Soluble sugar content in the leaves.

The soluble sugar content in the leaves under each treatment increased consistently during cold acclimation (Fig. 3D). However, the values under 250 and 350 mg·L−1 were higher than other treatments after October. Compared with the values under 0 mg·L−1, the soluble sugar contents under these two treatments increased by 15% to 17% and 14% to 20% in November and December, respectively. In December, the leaves contained their maximum soluble sugar levels (46.0, 48.9, 55.4, and 52.6 mg·g−1 DW under 0, 150, 250, and 350 mg·L−1, respectively).

GA content in the leaves.

Under each treatment, the GA content sharply decreased consistently during cold acclimation (Fig. 4A). However, the values under 250 and 350 mg·L−1 were lower than other treatments in each month. Compared with the values under 0 mg·L−1, the GA contents under these two treatments decreased by 35% to 37%, 37% to 45%, 47% to 48%, and 56% to 58% in September, October, November, and December, respectively. In December, the leaves reached their minimum GA levels (2.9, 2.3, 1.3, and 1.2 ng·g−1 under 0, 150, 250, and 350 mg·L−1, respectively).

Fig. 4.
Fig. 4.

GA (A) and ABA (B) contents in the leaves of Ligustrum lucidum under SA treatments. T0–T3 indicate SA application at 0, 150, 250, and 350 mg·L−1, respectively. Different lowercase letters indicate significant differences (P < 0.05) among treatments. Different capital letters indicate significant differences (P < 0.05) among months. Data are presented as means ± sd (n = 10). GA = gibberellic acid; ABA = abscisic acid; SA = salicylic acid.

Citation: HortScience horts 53, 6; 10.21273/HORTSCI12949-18

ABA content in the leaves.

Under each treatment, the ABA content sharply increased consistently during cold acclimation (Fig. 4B). However, the values under 250 and 350 mg·L−1 were higher than other treatments in each month. Compared with the values under T0, the ABA contents under these two treatments increased by 44% to 59%, 45% to 55%, 85% to 91%, and 53% to 59% in September, October, November, and December, respectively. In December, the leaves reached their maximum ABA levels (113, 150, 174, and 180 ng·g−1 under 0, 150, 250, and 350 mg·L−1, respectively).

Correlation between freezing tolerance and chlorophyll, proline, soluble protein, soluble sugar, GA, ABA, and GA/ABA.

A significant correlation was detected between freezing tolerance and the chlorophyll, proline, soluble protein, soluble sugar, GA, and ABA contents in the leaves of glossy privet seedlings under each treatment (Table 1). The LT50 value positively correlated with the GA content and negatively correlated with chlorophyll, proline, soluble protein, soluble sugar, and ABA contents.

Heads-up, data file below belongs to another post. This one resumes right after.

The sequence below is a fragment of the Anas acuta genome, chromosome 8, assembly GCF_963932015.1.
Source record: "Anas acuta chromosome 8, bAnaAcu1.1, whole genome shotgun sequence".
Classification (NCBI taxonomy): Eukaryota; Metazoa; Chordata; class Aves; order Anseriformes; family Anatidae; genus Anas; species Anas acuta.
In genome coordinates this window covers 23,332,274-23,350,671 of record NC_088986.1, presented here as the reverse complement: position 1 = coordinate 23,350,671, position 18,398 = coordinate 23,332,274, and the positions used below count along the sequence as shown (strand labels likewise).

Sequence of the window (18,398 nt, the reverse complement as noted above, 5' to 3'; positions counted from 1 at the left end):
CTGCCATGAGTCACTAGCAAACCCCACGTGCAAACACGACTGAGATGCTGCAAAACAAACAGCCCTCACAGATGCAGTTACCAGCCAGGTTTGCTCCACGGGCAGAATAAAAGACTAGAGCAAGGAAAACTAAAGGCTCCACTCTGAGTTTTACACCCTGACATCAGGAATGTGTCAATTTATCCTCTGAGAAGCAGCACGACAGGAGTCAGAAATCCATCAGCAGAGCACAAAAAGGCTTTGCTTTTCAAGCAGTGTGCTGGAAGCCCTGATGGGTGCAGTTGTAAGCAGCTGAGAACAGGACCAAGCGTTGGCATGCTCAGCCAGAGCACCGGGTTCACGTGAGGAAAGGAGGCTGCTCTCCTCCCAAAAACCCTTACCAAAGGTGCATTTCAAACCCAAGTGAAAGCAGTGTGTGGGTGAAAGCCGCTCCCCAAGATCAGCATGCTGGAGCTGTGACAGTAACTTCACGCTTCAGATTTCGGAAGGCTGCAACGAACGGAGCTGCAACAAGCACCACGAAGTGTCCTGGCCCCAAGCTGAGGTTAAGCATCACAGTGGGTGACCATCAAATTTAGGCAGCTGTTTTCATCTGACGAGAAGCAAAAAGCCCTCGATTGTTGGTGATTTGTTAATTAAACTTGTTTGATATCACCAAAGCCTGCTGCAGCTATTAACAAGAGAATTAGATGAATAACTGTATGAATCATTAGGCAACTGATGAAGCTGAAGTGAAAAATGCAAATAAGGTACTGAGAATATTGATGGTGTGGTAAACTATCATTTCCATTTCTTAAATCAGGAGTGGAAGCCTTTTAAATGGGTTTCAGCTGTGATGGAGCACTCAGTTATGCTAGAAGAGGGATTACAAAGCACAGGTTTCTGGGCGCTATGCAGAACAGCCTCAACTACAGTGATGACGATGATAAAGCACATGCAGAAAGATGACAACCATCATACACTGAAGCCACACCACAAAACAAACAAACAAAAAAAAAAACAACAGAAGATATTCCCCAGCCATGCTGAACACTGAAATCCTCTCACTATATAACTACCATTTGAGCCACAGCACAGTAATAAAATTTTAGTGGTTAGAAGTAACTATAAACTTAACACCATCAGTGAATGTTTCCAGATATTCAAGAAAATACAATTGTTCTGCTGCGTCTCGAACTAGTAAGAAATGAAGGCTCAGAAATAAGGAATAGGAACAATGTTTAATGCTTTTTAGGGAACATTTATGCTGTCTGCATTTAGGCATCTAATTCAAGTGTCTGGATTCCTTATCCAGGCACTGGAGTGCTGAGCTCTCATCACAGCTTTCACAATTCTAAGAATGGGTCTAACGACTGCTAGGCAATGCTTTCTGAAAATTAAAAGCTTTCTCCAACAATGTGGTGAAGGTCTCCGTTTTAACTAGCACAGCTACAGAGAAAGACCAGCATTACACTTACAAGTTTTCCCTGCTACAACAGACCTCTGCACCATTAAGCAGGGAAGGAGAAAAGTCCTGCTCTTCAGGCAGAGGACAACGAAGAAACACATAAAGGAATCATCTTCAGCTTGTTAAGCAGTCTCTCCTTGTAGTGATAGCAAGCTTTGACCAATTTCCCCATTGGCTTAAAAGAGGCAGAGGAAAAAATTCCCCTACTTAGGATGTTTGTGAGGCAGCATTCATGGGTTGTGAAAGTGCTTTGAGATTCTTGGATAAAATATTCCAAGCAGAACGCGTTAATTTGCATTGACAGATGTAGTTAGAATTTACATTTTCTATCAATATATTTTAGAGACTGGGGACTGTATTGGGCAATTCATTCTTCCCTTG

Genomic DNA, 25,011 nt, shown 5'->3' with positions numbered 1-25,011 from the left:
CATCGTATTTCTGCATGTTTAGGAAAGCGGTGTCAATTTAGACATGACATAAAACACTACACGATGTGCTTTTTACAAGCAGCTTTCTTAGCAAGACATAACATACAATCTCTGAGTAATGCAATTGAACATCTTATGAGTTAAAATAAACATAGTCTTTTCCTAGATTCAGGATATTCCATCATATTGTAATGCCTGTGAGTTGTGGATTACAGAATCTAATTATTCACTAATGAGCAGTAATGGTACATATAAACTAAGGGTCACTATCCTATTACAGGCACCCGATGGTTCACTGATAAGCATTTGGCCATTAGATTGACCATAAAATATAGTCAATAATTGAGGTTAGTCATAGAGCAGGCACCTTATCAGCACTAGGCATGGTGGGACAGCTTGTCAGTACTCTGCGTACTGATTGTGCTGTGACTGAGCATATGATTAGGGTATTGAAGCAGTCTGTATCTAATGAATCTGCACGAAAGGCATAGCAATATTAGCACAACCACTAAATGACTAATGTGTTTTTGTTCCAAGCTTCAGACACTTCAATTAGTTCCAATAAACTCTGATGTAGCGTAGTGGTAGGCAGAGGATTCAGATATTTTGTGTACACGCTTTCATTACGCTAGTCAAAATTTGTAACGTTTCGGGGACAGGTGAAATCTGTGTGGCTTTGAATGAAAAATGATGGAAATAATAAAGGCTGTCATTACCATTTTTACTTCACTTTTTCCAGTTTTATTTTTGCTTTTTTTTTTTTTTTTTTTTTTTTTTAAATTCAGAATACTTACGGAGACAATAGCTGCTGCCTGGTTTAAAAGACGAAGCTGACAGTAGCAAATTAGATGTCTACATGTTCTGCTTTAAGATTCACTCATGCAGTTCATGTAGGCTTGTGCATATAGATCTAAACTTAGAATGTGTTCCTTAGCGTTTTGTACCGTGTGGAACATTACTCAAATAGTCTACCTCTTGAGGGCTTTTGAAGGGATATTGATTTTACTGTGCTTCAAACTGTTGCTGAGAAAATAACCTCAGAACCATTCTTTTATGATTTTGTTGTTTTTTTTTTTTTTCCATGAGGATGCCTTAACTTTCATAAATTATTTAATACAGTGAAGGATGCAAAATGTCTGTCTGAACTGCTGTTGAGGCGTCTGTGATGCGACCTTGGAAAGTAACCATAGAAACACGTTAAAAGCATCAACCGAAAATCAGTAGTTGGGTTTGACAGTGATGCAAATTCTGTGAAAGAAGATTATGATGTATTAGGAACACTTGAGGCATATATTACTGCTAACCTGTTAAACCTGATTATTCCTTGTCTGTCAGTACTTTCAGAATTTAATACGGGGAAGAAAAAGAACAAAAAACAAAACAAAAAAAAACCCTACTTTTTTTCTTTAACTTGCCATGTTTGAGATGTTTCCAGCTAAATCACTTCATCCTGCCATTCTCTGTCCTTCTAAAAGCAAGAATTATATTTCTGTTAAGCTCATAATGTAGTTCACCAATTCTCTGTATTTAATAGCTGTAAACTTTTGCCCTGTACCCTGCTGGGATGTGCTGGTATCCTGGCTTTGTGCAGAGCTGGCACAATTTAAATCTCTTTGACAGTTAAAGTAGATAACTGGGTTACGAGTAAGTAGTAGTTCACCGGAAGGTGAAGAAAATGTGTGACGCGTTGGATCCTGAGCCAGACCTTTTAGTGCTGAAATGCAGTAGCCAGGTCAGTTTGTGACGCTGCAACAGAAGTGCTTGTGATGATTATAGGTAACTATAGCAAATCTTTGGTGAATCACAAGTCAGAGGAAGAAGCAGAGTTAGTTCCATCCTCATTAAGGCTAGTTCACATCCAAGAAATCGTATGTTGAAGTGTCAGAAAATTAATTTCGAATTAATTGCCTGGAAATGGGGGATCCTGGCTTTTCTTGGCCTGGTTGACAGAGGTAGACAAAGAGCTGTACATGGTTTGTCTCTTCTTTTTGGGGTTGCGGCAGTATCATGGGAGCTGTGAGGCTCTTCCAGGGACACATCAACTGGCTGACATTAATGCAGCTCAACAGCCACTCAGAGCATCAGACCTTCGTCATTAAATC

Table 1.

Correlation coefficients between freezing tolerance (estimated as LT50) and the chlorophyll, proline, soluble protein, soluble sugar, gibberellic acid (GA), and abscisic acid (ABA) contents in the leaves of Ligustrum lucidum under salicylic acid (SA) treatments.

Table 1.

Discussion

Similarly to other woody perennials, the freezing tolerance of glossy privet was strengthened during cold acclimation (Lim and Arora, 1998; Yang et al., 2015a, 2015b, 2015c, 2016). However, the seedlings treated with SA application showed more cold-hardiness during cold acclimation (Fig. 2). SA application has been reported to benefit many plant species in increasing freezing tolerance (Janda et al., 1999; Horváth et al., 2002; Siboza et al., 2014). In addition, more leaves of the seedlings without SA application were damaged in late December (visual observation), indicating the effectiveness of SA on increasing the freezing tolerance of glossy privet as well.

SA can increase chlorophyll contents of plants under abiotic stress (Li et al., 2014; Noriega et al., 2012), which was exhibited in our study. We detected that there was a significant relationship between chlorophyll content and freezing tolerance (Table 1) in glossy privet seedlings. Although the chlorophyll content under each treatment kept decreasing consistently during cold acclimation, the chlorophyll values of the seedlings applied with SA were higher (Fig 3A). It has been reported that SA improves chlorophyll levels in maize under low-temperature stress (Janda et al., 1999). On the other hand, higher accumulation of chlorophyll in leaves could help glossy privet look greener, which is especially estimable for a city lacking evergreen tree species in winter.